By: Tim Brugger, Debt.com Financial Fitness Trainer
There was a time when it seemed virtually everyone with a full-time job, and often even part-time, had access to affordable health care. Today with the cost of health insurance growing exponentially, coupled with the last few years of economic uncertainty, many companies have opted to either increase employee’s contributions for insurance coverage or drop their plans altogether. While it’s easy to see the reasons behind these moves, the results are the same: more and more American’s are left without insurance benefits.
In many ways it’s even more concerning for the self-employed or small business owner. The cost of insurance coverage for them and their families have reached astronomical proportions. And one of the most expensive and often used aspects of medical care is prescriptions. Pharmaceutical companies, like insurance companies, have continued to increase prices leaving uninsured folks with on-going prescription needs to suffer the financial consequences.
Discount Prescription Cards
For the non or under-insured among us, one option becoming more popular around the country is discount prescription cards. The way they work is very simple.
There are two different options, but both work in a similar fashion. Upon receipt of the discount prescription card all a person needs to do is present that to the pharmacist along with the prescription itself, and they’ll receive a discount off the retail prices. How much of a discount will depend on the particular drug, but for-profit alternatives suggest a range from as little as 10% to as high as 75%. More often than not the savings will fall somewhere in the lower middle of that range.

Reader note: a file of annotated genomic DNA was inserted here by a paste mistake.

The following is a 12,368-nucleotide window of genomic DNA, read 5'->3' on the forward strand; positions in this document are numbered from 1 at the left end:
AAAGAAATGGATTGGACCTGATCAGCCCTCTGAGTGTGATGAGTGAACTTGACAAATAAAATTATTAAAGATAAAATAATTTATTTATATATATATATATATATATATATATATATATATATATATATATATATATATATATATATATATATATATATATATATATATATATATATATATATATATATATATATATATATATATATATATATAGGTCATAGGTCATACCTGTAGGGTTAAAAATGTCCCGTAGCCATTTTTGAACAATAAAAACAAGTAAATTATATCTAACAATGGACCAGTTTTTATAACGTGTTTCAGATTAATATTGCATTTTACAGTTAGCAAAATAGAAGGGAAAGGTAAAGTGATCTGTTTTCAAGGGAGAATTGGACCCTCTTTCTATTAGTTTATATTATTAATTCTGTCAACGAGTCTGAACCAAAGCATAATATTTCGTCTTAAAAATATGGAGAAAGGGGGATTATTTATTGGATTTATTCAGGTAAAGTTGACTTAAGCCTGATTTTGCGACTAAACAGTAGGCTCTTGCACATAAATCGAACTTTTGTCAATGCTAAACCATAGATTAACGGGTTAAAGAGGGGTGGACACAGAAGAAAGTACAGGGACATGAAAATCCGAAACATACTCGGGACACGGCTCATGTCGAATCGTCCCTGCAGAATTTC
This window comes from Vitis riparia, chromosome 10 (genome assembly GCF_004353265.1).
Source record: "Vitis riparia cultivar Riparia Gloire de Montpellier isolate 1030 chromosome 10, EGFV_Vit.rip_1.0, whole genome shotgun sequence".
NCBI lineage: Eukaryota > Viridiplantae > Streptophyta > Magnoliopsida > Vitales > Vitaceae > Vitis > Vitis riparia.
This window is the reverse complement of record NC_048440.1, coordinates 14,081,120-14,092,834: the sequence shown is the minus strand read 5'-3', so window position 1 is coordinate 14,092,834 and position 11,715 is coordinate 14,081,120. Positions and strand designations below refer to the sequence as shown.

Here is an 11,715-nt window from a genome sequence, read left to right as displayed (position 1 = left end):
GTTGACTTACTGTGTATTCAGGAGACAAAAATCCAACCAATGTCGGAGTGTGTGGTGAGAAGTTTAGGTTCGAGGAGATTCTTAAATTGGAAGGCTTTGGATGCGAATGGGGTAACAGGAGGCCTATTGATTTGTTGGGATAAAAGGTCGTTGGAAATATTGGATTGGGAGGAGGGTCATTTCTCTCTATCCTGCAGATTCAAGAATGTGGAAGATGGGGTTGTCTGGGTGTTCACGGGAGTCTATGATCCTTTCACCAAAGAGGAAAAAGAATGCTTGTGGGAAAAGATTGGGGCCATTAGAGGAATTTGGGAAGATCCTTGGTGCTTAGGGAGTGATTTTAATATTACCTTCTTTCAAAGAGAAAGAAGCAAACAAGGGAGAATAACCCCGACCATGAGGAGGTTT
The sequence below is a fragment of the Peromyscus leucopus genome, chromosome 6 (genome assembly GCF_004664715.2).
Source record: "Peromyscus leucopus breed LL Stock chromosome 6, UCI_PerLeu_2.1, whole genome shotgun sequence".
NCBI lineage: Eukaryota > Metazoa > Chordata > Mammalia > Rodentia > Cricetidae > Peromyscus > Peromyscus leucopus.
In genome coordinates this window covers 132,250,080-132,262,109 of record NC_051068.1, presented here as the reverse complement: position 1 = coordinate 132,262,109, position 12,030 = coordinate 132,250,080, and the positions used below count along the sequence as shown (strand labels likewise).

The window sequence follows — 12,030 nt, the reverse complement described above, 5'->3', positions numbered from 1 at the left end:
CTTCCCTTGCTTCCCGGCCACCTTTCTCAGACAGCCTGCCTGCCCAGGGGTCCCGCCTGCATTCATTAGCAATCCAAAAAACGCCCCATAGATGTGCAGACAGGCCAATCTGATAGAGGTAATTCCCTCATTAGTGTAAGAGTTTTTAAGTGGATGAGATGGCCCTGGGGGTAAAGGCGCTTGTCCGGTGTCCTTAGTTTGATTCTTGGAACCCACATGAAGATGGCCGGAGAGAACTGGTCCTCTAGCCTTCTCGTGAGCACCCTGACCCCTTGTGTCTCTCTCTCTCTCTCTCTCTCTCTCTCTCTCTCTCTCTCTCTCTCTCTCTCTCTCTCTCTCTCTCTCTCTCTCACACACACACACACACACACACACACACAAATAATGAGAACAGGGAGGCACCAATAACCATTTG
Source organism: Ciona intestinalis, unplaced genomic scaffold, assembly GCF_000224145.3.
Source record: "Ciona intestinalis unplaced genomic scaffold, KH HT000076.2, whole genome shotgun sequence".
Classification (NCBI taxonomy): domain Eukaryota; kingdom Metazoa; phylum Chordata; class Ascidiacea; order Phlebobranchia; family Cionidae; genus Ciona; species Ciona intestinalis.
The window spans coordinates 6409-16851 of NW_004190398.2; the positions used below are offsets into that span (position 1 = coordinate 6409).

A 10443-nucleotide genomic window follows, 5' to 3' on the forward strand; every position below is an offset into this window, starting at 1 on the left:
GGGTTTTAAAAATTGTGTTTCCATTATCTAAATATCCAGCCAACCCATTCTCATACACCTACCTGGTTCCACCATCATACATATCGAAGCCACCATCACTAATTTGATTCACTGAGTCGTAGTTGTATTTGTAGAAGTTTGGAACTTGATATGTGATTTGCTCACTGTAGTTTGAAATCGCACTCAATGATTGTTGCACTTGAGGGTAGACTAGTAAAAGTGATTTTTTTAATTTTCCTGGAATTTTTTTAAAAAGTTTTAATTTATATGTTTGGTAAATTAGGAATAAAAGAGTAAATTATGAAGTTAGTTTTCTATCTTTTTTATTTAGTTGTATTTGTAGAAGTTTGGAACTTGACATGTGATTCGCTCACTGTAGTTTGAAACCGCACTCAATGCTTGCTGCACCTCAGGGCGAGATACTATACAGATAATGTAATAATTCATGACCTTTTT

The key differences between the two discount prescription card options are the potential for savings and the cost for the card itself.
Each card issuer negotiates their own, unique agreements with local, regional and national pharmacies. So user savings will fluctuate depending on the results of those negotiations, and the arrangements between the card issuer and the pharmacy.
The other distinction is the fees, if any, to pay for the card. There are a host of private prescription card companies that provide discounts to users for a flat, monthly fee. These will fluctuate, but most are about $20 a month along with a nominal “registration fee.” Make sure the card is available in your state, not all of them are national.
There are also programs like the one offered through the National Association of Counties (NAco) that provide residents with free discount prescription cards. According to NAco users save an average of 24% off their prescription costs. For those with recurring needs this can be significant. As with the pay-for-use discount cards the savings will fluctuate based on the drug itself.
With so many Americans either without enough insurance or none at all because of employer cut-backs or cost, a discount prescription card can be a sound alternative. But review the specifics of each card before you leap, the differences can be expensive.